Harriet Baskas

More snaps from Incheon’s new Terminal 2

Courtesy Korean Air

I’ve got a full review of the new Terminal 2 at Seoul’s Incheon Airport up on the Today in the Sky blog at USA TODAY, but sharing some more snaps from my visit here.

The terminal officially opened on January 18 – just a few weeks before 2018 PyeongChang Winter Olympic Games- and it’s a keeper.

Four airlines will use the terminal:  South Korea’s flag carrier Korean Air, Delta Air Lines, Air France and KLM Royal Dutch Airlines.

Photovoltaic panels on the roof and natural greenery inside the terminal help keep the air fresh and lower heating and ventilation costs. A fleet of robots help passengers find their way.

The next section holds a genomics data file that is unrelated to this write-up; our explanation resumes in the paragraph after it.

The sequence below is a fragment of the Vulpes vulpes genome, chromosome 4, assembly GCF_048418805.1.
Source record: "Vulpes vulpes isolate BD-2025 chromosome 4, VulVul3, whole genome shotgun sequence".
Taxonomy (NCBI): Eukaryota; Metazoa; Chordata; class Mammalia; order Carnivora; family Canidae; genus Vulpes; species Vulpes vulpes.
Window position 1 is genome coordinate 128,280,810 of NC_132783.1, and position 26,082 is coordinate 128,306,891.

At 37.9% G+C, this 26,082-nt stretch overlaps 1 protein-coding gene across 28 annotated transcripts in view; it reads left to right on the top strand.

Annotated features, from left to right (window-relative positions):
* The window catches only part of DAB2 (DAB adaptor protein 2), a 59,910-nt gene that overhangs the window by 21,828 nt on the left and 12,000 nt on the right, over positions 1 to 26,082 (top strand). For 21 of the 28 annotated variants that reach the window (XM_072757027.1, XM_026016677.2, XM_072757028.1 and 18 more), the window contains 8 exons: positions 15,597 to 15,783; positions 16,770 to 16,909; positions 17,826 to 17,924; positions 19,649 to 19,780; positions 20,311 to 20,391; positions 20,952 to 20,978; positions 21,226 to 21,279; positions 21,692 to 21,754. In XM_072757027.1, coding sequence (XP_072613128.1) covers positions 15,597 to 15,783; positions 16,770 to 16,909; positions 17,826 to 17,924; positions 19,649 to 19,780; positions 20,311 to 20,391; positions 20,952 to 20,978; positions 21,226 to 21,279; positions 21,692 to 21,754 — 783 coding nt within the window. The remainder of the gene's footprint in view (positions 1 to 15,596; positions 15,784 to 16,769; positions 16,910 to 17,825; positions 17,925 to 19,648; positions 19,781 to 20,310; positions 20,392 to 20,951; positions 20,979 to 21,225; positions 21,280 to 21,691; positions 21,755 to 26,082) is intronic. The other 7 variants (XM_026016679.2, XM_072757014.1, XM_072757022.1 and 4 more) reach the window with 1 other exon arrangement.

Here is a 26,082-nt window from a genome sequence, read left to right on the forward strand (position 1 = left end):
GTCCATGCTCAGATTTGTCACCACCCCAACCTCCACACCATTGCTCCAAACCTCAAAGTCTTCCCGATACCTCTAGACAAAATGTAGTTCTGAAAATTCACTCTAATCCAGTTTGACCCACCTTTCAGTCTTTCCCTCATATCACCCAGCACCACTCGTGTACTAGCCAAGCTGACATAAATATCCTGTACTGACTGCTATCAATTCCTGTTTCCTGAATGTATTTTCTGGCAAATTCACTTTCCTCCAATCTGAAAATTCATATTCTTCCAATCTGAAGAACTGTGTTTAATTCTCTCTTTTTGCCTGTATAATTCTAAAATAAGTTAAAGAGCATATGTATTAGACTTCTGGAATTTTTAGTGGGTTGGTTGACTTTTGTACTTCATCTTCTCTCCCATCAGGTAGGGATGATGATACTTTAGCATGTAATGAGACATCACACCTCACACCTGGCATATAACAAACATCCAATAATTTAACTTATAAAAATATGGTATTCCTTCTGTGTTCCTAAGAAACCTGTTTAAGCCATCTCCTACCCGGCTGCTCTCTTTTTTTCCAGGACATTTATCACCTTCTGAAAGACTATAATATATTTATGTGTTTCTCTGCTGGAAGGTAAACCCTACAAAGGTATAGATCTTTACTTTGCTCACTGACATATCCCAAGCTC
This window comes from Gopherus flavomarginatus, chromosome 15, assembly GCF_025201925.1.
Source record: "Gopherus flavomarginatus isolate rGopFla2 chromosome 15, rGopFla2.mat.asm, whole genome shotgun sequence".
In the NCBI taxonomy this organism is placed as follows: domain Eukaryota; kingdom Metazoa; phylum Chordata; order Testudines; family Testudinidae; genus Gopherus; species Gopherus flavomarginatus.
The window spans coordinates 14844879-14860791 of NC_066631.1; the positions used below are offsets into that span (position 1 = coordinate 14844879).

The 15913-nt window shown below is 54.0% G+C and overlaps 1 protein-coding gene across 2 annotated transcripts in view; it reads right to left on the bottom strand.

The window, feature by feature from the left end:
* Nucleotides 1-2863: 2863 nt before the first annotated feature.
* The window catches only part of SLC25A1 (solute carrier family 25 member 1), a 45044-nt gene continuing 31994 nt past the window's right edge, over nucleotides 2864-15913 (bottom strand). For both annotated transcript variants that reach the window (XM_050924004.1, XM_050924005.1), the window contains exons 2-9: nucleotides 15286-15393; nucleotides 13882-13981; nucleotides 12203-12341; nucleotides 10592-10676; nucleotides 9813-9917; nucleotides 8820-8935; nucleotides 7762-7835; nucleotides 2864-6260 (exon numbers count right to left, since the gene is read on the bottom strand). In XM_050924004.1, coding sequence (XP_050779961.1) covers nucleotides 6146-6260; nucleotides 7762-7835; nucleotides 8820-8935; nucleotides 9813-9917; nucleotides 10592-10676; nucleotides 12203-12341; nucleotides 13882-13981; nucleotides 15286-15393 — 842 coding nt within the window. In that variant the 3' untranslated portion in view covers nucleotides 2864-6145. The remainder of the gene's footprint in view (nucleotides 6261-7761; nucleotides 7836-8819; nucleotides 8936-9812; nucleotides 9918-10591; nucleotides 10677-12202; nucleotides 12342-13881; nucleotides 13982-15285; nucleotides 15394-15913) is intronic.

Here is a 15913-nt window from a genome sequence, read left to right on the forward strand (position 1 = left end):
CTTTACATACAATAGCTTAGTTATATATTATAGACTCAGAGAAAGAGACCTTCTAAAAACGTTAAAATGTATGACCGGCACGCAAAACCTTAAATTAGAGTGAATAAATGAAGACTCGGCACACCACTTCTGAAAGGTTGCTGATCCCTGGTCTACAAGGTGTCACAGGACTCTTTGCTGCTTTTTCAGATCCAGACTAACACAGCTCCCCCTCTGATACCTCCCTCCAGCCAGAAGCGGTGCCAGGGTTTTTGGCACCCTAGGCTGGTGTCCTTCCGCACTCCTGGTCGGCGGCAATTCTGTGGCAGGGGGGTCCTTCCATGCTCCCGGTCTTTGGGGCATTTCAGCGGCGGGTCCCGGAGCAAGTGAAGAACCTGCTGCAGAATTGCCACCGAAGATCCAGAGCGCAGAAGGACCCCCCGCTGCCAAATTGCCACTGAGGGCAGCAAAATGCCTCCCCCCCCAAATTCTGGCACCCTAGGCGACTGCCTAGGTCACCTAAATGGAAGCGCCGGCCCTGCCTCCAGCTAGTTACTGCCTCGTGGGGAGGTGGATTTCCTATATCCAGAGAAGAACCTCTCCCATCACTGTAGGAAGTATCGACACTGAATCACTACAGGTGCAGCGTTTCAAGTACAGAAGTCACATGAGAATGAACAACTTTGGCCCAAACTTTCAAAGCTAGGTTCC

Photo -by Harriet Baskas

Korean music and cultural performances are offered throughout the day and two Korean Traditional Cultural Experience Centers offer passengers the opportunity to try their hands at a Korean craft.

Photo by Harriet Baskas

Beyond shopping and eating, there are activities to keep travelers entertained, including a large Kids Zone, the IT Experience Zone with VR soccer and flying (plus a coffee-making robot) and, in the transfer zone, a ‘digital gym’ that encourages jumping, stepping and other activites.

Photo by Harriet Baskas

There’s also plenty of art and an observation deck with a cafe, views of the airfield and exhibits about the airport.

Photo by Harriet Baskas

Taking turkey: Delta changing rules on service animals

No doubt you know someone, or have set next to someone, or read an outrageous story about someone who has claimed their pet dog or, in some cases, pet turkey, monkey, snake, pig, parrot or miniature pony,  is an emotional support animal that qualifies for a free, uncaged flight inside the cabin.